Directed by Megumi Sasaki, ‘A Whale of a Tale’ follows an American journalist as he explores the traditions and culture of the whaling industry in Taiji, Japan, a town that has become a site for protest and debate due to its whaling,which American activists have deemed inhumane. (JRL: 4/5)
‘A Whale of a Tale’ Explores the Controversial Whaling Industry of Taiji, Japan
‘A Whale of a Tale’ is a case-study of Taiji, Japan, a town defined by its whaling industry. The film follows American Journalist Jay Alabaster, who has lived in Japan for fifteen years, as he explores the town’s tradition of hunting dolphins (which the Japanese call “whales”) for meat. This tradition is centuries old, but increasingly environmentally-conscious activist groups from America are now attempting to dismantle it.
Activists argue that whale-hunting in Taiji is immoral because of its negative impact on the environment and because of the whales’ high levels of intelligence, but residents of Taiji retaliate with the fact that whaling is an important part of Taiji’s culture and represents an important tradition. Fundamental ideological differences between Americans and Japanese people become obvious as the two countries attempt to reconcile radically different beliefs in order to end this long and heated conflict.
‘A Whale of a Tale’ provides honest and respectful insight into both sides of the argument, unlike its predecessor ‘The Cove’, which solely attacks Taiji for killing whales. Contrarily, ‘Whale of a Tale’ humanizes the people of Taiji and shows their ernest and understandable reasons for keeping the industry alive.
‘A Whale of a Tale’ provides the opportunity to compare Japanese and American culture through the lens of Taiji and its whaling industry. While Americans value radical social change and movement, Japanese people emphasize the importance of preserving culture and tradition. Neither set of values is inherently right or wrong, but they each have vast impacts on their people that are palatable in this film. One particularly striking display of these stark differences is when an older Japanese man sternly teaches a lesson on bowing to a young American man who stands before him, soaking wet from jumping in the ocean in protest of whaling. I found this aspect of the film incredibly interesting, especially as these conflicts in ideology are highlighted through the issue of whale-hunting.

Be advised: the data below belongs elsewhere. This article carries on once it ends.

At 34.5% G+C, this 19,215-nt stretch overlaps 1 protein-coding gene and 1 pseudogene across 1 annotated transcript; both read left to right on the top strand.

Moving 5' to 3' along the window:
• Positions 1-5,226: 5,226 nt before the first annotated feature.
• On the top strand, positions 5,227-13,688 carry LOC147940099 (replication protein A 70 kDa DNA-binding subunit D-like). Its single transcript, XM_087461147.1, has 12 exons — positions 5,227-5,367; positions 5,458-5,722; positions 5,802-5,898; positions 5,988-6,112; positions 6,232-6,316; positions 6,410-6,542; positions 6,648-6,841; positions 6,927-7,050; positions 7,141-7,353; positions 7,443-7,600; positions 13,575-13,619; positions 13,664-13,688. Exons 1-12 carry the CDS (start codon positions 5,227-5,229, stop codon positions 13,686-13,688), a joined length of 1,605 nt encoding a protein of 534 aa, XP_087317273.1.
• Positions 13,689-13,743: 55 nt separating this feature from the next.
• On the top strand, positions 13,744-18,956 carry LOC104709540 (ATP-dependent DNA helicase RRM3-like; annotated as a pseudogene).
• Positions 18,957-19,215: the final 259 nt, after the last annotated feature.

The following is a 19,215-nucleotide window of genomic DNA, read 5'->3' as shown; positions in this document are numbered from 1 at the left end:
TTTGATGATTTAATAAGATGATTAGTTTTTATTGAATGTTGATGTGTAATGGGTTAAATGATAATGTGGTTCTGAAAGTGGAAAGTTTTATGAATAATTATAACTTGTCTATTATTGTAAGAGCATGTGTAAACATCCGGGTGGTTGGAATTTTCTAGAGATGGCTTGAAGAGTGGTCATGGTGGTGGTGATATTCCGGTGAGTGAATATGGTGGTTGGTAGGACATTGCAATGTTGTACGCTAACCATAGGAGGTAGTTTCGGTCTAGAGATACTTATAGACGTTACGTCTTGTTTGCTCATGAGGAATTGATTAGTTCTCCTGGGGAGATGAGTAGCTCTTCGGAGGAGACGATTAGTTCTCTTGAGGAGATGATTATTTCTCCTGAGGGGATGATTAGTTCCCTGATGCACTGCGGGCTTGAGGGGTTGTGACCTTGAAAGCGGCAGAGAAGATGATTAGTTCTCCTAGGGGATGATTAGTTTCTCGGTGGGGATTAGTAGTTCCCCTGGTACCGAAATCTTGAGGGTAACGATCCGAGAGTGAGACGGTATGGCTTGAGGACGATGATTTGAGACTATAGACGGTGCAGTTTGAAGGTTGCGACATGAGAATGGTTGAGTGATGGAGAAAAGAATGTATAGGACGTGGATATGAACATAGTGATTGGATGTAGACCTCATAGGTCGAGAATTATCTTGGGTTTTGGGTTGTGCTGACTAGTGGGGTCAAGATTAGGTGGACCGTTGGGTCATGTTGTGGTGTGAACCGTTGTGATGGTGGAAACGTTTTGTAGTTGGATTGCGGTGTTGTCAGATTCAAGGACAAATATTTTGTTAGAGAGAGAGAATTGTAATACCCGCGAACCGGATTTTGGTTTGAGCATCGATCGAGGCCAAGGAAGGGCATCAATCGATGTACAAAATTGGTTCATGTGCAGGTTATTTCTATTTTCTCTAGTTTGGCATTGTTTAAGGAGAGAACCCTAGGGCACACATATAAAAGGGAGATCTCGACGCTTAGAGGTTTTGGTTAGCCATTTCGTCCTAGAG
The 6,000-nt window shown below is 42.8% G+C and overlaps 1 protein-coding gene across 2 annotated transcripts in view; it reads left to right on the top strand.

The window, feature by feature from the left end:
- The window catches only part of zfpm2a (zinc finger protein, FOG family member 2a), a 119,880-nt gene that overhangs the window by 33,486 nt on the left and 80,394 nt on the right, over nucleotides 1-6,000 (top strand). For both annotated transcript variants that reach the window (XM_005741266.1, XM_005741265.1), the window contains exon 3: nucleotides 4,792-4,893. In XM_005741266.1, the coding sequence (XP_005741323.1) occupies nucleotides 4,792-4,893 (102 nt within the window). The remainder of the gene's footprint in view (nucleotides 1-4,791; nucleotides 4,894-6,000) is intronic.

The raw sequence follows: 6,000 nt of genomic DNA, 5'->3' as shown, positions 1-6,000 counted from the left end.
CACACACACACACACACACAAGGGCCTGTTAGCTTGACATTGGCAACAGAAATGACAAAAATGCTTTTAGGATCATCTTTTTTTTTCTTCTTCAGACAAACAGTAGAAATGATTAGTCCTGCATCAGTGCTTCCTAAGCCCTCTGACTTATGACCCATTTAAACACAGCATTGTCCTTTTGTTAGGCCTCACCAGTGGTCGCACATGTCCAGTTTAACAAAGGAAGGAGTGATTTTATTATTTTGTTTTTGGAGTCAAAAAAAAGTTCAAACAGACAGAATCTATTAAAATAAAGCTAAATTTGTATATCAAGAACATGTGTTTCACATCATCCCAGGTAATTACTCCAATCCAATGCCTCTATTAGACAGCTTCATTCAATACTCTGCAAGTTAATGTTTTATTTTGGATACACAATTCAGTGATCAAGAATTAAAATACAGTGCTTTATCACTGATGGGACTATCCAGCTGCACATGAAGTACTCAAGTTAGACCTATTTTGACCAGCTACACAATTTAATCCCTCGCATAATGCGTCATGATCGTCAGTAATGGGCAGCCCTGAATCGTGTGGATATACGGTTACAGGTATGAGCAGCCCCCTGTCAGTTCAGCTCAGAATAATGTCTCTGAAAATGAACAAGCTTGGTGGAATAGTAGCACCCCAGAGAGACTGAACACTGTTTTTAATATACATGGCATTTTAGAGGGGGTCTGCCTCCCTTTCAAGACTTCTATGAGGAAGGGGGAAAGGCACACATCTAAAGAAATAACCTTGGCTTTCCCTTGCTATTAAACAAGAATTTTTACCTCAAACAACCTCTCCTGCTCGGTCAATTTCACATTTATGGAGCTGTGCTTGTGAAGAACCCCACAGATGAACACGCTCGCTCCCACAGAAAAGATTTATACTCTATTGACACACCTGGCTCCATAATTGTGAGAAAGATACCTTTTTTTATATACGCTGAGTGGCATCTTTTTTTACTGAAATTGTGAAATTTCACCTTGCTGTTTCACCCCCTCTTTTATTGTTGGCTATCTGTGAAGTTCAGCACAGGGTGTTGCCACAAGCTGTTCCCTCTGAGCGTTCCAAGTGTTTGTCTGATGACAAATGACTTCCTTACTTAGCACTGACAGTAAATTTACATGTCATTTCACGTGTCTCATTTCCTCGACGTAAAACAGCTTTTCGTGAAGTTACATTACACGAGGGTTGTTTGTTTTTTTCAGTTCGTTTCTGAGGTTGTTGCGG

The film also provides really interesting insight into Taiji’s culture and people. It’s filled with footage of Taiji’s residents working and going about their daily lives and provides information on Taiji’s history and traditions. One of my favorite moments is the endearing footage taken inside an elementary school, where giggling students eat whale together and talk about their parents’ occupations as whalers.
If I had to give a critique, it would be that the film needs more lighter moments like the scene in the elementary school. The film’s discussion of whale-killing and fiery cross-cultural debates can be intense. Of course, the topic of the film is intense so the film matches, but I think at least a few more moments of humor and comradery would make it more palatable and enjoyable.
‘Whale of a Tale’ explores a variety of issues like culture, media, and protest in Japanese vs. American cultures through the lens of Taiji. Not only does it bring light to the complex issue of whaling, but it’s a fascinating case study of what happens when these two cultures clash.
Q: Does A Whale of a Tale pass the Bechdel-Wallace test?
A: Yes. There are a few interviews with women on the topic of Taiji and its whales.
Photos Courtesy of Elephant House
© Julia Lasker FF2 Media (1/22/19)